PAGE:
However, here is one way in which I could argue that implants are “stronger” than natural teeth: There is ample evidence that about 4 to 6 dental implants in either arch in a human are able to restore the function of the 16 or so missing natural teeth in that arch. From this clinical outcome, it appears that 4 to 6 implants can do the job of 16 (missing) natural teeth, allowing us to state that implants are “stronger” than natural teeth. But this argument is weakened when we consider that it’s not known whether 4 to 6 natural tooth abutments would have worked as well as the 4 to 6 implant abutments to support the same sort of full-arch “hybrid” prosthesis that’s used with implants. Likewise, it’s not known whether 16 free-standing, single-tooth implants arranged in a one-for-one replacement of the 16 natural teeth would do as well as the 16 natural teeth. Until we have some data on these 2 situations, or at least until we know the individual load-bearing capacities of natural teeth and implants (which are largely unknown right now), I don’t think we’re justified in making the unqualified claim that “implants are stronger than natural teeth.” But I would agree that the argument based on the use of 4 to 6 implants has some merit.

As Carl Sagan once noted, “Extraordinary claims require extraordinary evidence.” Claims made in advertisements or on the Web that a particular titanium alloy is the “strongest metal on earth,” or that tooth enamel has the “strength of steel” are extraordinary claims. Both of these claims, taken from actual ads, bring up the issue of intrinsic material properties. First of all, from reading the advertising material in its entirety, the titanium alloy noted is evidently Ti-6Al-4V. While this alloy is strong in terms of yield strength (896 to 1,034 MPa) and tensile strength (965 to 1,103 MPa), which are examples of intrinsic material properties, eg, properties that don’t depend on the size or amount of material, this titanium alloy isn’t the “strongest metal on earth,” nor even the strongest implant metal: In fact, hot-forged Co-Cr-Mo alloy (ASTM F 799) has a greater yield strength (896 to 1,200 MPa) and a greater tensile strength (1,399 to 1,586 MPa).1 Second, the typical tensile strength of dental enamel from humans is about 10 MPa2 while the tensile strength of typical 316L stainless steel is 483 to 1,351 MPa, depending on metallurgical processing.1 Hence, the claim that the enamel has the strength of steel doesn’t comport with the data either. On the other hand, if one thinks it’s fair to judge “strength” on the basis of material properties alone, then implant-grade titanium is stronger than the dentin or enamel of a natural tooth, and therefore “implants are stronger than natural teeth.”

However, the ultimate strength of any loaded part—whether that part is an implant, a natural tooth, or a turbine blade—depends on both the intrinsic properties of the material and the shape and size of the part. The size and shape of a part can cause the part to fail even if the part is made of a “strong” material with high yield or tensile strength. For example, I could design a tiny implant made of a strong titanium alloy that would fail before a bigger implant made out of a weak polymer. Simply quoting intrinsic material properties such as yield, tensile, or fatigue strength is not sufficient to establish the “strength” of a part when it’s used in some application.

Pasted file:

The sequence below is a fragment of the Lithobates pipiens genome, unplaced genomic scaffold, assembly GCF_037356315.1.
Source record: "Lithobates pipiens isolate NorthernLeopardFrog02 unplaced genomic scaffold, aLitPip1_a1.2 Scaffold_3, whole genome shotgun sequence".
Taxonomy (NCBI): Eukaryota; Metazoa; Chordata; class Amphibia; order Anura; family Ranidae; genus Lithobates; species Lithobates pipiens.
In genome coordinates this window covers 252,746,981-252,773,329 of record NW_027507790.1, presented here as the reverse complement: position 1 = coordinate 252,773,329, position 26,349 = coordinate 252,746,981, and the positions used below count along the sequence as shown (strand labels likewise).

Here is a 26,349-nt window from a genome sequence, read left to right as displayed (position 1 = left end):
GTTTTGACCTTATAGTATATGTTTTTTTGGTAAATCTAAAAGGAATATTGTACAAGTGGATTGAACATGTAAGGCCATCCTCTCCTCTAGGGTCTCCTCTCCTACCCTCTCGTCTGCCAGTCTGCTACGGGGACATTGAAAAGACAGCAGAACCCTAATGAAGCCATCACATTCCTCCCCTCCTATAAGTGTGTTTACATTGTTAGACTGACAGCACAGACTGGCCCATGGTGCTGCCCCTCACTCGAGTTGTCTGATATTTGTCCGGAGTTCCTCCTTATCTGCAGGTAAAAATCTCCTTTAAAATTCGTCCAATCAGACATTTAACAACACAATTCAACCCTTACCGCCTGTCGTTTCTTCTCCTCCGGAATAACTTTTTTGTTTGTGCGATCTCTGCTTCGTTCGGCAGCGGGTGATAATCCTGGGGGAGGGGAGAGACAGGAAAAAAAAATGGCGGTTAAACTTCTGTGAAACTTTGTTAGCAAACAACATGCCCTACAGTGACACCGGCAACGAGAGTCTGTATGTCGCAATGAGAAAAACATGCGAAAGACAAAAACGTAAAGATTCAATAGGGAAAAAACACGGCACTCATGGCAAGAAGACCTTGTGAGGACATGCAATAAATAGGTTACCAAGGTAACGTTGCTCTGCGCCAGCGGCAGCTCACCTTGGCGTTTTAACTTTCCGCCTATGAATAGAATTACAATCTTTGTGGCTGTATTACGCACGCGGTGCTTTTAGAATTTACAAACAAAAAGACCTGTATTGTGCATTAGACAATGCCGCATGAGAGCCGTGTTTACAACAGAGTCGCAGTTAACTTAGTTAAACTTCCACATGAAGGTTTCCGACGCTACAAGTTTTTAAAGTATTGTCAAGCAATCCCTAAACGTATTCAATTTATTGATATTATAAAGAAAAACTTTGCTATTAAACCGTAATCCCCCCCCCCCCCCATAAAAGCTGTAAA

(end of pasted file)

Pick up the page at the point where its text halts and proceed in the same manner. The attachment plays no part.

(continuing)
While websites often simplify when they explain the basic concepts of implant dentistry and implant materials for the lay public, words such as “bioactive” and “bonding” ought to be explained in the interest of full disclosure. A website may, for example, describe titanium as “a bioactive metal” without adding the caveat from Albrektsson and Wennerberg3 that “It has so far been impossible to prove the existence of bioactivity.” Likewise, suggesting that the body is “tricked” into believing that the titanium implant is a tooth is a bit of a stretch. Implants are not attached to bone like a tooth—there is no periodontal ligament—so in that sense we haven’t tricked the body into anything just yet. Finally, claims such as “the body…bonds directly to the implant surface with a bond that is even stronger than to natural teeth,” also demand proof. Actually, based on the limited data we have,4 the tensile and shear bond strengths for typical bone-implant interfaces are on the order of 0 to 4 MPa, depending mainly on the surface roughness. Meanwhile, the tensile and shear strengths of the tooth-periodontal ligament “interface” are about 1 to 3 MPa.5,6 So to be fair and balanced, implants are “bonded” to bone with a strength that’s about the same as that which “bonds” a tooth to bone. So in this sense, implants are not stronger than teeth.

In short, if friends ask you about advertising claims that implants are stronger than teeth, find out where they saw the advertisement in the first place and what evidence might have been presented to bolster the claim. In the meantime, if nothing else, do your own Web search on “implants stronger than teeth” and see what you find. Hopefully, all this may stimulate more research about implants, teeth and interfaces and lead to more truth in advertising on the Web.

John Brunski, MS, PhD
Editor

References
1. Brunski JB. Metals. In Ratner BD, Hoffman AS, Schoen FJ, Lemons JE (eds). Biomaterials Science: An Introduction to Materials in Medicine, ed 2. Amsterdam: Elsevier Academic Press, 2004:137–153.

2. O’Brien WJ (ed). Dental Materials and Their Selection, ed 3. Chicago: Quintessence, 2002:377.

3. Albrektsson T, Wennerberg A. Oral implant surfaces: Part 1—Review focusing on topographic and chemical properties of different implant surfaces and in vivo responses to them. Int J Prosthodontics 2004;17:536–543.

4. Brunski JB. In vivo bone response to loading. Adv Dent Res 1999;13:99–119.

5. Pini M, Zysset PH, Botsis J, Contro R. Tensile and compressive behavior of the bovine periodontal ligament. J Biomech 2004;37:111–119.

6. Komatsu K, Yamazaki Y, Yamaguchi S, Chiba M. Comparison of biomechanical properties of the incisor periodontal ligament among different species. Anat Rec 1998;250: 408–417.